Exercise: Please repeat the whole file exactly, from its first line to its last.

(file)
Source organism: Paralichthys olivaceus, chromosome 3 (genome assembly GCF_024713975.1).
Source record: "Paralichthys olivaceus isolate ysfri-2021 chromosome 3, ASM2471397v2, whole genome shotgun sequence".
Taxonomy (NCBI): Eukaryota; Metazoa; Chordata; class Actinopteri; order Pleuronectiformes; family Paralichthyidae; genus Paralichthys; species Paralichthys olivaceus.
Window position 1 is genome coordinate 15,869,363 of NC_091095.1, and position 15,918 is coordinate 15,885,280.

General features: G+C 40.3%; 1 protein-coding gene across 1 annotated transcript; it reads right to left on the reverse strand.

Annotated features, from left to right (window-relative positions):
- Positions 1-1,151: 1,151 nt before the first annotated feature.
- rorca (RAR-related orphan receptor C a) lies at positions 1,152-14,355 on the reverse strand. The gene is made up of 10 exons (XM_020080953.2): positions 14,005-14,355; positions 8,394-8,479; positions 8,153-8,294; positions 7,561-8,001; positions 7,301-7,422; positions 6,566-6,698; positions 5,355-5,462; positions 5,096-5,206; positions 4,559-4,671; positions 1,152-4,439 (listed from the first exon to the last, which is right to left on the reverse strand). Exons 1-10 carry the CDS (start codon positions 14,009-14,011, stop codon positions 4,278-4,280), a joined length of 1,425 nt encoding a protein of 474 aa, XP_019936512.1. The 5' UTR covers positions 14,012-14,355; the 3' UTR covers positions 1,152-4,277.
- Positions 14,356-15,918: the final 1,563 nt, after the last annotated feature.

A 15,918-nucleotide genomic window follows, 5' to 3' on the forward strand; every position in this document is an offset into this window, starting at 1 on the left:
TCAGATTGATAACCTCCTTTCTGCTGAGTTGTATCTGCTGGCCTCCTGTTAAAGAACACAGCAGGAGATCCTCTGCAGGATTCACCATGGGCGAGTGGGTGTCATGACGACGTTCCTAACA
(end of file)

Source organism: Paralichthys olivaceus, chromosome 3 (genome assembly GCF_024713975.1).
Source record: "Paralichthys olivaceus isolate ysfri-2021 chromosome 3, ASM2471397v2, whole genome shotgun sequence".
Taxonomy (NCBI): Eukaryota; Metazoa; Chordata; class Actinopteri; order Pleuronectiformes; family Paralichthyidae; genus Paralichthys; species Paralichthys olivaceus.
Window position 1 is genome coordinate 15,869,363 of NC_091095.1, and position 15,918 is coordinate 15,885,280.

General features: G+C 40.3%; 1 protein-coding gene across 1 annotated transcript; it reads right to left on the reverse strand.

Annotated features, from left to right (window-relative positions):
- Positions 1-1,151: 1,151 nt before the first annotated feature.
- rorca (RAR-related orphan receptor C a) lies at positions 1,152-14,355 on the reverse strand. The gene is made up of 10 exons (XM_020080953.2): positions 14,005-14,355; positions 8,394-8,479; positions 8,153-8,294; positions 7,561-8,001; positions 7,301-7,422; positions 6,566-6,698; positions 5,355-5,462; positions 5,096-5,206; positions 4,559-4,671; positions 1,152-4,439 (listed from the first exon to the last, which is right to left on the reverse strand). Exons 1-10 carry the CDS (start codon positions 14,009-14,011, stop codon positions 4,278-4,280), a joined length of 1,425 nt encoding a protein of 474 aa, XP_019936512.1. The 5' UTR covers positions 14,012-14,355; the 3' UTR covers positions 1,152-4,277.
- Positions 14,356-15,918: the final 1,563 nt, after the last annotated feature.

A 15,918-nucleotide genomic window follows, 5' to 3' on the forward strand; every position in this document is an offset into this window, starting at 1 on the left:
TCAGATTGATAACCTCCTTTCTGCTGAGTTGTATCTGCTGGCCTCCTGTTAAAGAACACAGCAGGAGATCCTCTGCAGGATTCACCATGGGCGAGTGGGTGTCATGACGACGTTCCTAACA